From Acts 2:42; 20:7; I Cor. 11:20-26; 16:2 it is learned that the Lord’s Supper should be partaken of on every Sunday. It was observed “on the first day of the week.” If a certain day of the year is commanded, that is, a specific month and day – the observance of was to be yearly such as those in Lev. 23:27 or Ex. 30:10. Independence Day is observed annually on the fourth of July. If the day of the month is given, the observance is monthly such as Num. 28:11. For example, “My rent is due on the tenth day of the month.” If the day of the week is given, the observance is weekly. The Sabbath was observed once every week because every week had a seventh day (Ex. 20:8). The Lord’s Supper is to be kept every week which has a first day.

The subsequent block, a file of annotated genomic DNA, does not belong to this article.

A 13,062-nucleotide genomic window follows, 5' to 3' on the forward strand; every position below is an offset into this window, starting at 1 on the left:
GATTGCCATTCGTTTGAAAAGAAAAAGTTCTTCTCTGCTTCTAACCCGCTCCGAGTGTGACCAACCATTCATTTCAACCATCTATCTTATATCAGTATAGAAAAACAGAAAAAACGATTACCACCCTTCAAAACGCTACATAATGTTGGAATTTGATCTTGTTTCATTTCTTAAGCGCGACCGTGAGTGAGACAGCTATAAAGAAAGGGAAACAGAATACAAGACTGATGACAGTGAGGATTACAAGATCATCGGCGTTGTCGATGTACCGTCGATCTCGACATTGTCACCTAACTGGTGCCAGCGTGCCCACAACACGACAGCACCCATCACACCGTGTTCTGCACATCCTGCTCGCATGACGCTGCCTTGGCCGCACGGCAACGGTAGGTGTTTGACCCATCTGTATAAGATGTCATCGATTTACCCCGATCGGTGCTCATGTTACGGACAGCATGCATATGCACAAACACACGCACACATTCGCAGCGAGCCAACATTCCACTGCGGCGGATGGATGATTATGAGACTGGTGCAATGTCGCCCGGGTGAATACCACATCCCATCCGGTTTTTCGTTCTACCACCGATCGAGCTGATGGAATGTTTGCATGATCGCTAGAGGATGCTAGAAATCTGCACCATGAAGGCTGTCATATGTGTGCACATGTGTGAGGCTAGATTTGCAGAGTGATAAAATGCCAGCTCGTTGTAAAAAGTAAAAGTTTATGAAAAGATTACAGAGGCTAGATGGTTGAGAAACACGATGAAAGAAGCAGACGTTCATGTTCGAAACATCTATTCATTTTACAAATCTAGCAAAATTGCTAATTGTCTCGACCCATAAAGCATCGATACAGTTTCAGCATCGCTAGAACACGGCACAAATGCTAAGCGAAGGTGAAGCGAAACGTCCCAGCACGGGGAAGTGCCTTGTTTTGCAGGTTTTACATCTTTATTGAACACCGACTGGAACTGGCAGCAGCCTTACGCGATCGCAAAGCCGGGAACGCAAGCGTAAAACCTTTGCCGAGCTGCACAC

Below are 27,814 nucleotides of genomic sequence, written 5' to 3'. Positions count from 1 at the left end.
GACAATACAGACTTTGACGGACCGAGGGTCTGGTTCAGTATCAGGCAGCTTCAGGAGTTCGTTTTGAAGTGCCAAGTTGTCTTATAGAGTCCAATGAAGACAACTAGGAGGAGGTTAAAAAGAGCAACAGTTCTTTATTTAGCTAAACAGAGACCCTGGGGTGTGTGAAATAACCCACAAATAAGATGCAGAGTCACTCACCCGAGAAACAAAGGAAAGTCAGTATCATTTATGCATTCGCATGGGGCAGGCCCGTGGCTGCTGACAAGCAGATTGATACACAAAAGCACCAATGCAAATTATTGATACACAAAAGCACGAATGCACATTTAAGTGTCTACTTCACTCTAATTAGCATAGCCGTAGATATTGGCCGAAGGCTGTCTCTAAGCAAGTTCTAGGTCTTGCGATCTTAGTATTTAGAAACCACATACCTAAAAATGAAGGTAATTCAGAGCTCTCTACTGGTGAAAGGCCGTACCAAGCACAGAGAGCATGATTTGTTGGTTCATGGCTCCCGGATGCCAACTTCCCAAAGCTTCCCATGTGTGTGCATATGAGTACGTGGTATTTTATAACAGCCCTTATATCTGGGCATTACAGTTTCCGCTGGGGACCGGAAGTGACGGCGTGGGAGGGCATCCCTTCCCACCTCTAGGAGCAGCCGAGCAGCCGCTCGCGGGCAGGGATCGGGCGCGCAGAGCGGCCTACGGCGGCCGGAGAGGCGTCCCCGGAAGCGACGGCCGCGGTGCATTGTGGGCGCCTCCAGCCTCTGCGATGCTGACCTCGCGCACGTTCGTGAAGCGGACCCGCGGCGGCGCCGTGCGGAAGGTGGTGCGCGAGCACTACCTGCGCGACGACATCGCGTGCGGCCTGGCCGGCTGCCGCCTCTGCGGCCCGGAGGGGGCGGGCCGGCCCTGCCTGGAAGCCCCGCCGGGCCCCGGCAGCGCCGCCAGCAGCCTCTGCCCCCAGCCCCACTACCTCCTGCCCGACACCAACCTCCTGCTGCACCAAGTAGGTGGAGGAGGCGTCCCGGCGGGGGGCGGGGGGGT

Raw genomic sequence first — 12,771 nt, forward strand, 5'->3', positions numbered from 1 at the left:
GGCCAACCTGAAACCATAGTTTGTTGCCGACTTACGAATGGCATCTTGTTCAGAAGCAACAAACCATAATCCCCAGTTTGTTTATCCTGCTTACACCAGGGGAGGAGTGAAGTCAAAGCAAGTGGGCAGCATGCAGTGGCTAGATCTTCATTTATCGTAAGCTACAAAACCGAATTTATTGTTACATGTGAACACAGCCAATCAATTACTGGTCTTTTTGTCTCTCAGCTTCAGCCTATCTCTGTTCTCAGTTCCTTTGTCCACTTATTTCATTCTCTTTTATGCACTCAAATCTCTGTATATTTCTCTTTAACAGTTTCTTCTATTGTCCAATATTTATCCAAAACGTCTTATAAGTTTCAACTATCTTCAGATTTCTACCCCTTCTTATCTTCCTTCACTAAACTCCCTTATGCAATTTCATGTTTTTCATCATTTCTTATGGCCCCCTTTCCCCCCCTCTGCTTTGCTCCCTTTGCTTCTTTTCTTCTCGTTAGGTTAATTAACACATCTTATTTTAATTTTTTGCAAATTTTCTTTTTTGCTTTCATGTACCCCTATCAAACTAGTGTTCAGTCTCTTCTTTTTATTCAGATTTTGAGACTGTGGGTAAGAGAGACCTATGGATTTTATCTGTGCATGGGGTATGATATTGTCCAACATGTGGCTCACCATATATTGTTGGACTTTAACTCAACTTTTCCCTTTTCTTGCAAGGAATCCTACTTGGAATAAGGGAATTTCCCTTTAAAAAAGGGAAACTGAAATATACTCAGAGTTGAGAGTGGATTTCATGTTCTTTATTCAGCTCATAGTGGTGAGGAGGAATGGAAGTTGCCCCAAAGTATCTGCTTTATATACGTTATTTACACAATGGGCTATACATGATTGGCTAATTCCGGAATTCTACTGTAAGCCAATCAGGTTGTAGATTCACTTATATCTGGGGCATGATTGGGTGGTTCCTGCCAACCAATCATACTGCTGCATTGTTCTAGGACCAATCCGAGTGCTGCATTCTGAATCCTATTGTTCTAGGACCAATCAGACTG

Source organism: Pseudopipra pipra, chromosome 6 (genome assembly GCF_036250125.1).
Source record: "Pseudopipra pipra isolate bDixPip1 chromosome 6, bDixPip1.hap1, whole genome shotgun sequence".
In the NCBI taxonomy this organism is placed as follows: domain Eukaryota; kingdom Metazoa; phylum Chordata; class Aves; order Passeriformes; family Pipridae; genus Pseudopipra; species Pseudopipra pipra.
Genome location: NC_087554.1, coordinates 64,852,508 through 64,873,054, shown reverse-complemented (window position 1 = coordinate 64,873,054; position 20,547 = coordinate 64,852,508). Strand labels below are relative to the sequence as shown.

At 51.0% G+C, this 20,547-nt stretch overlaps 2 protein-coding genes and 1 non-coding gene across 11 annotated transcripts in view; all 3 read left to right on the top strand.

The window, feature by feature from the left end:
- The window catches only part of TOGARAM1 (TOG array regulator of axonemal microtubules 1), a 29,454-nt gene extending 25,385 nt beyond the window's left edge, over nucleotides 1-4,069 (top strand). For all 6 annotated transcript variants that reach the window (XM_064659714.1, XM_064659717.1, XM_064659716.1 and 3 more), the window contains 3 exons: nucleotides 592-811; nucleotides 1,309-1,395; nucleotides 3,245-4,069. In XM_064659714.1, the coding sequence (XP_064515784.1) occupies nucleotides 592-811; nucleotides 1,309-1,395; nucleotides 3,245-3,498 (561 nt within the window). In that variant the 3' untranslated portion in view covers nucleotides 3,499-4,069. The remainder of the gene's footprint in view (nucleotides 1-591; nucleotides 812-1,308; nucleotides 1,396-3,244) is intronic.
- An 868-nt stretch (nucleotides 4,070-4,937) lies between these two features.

Although this is all the proof and authority needed, it is interesting to note that there is post-Biblical evidence from early Christians. The following quotes are from the writings of Christians who lived shortly after the close of the New Testament. Their writings are not considered authoritative for us today, but they do give us some insight as to the worship of the early church. Their writings show that the early Christians observed the Lord’s Supper on the first day of every week. “But every Lord’s Day do ye gather yourselves together, and break bread, and give thanksgiving.” (Teaching of the Twelve Apostles, XIV, Ante-Nicene Fathers, Vol. 7, p . 381).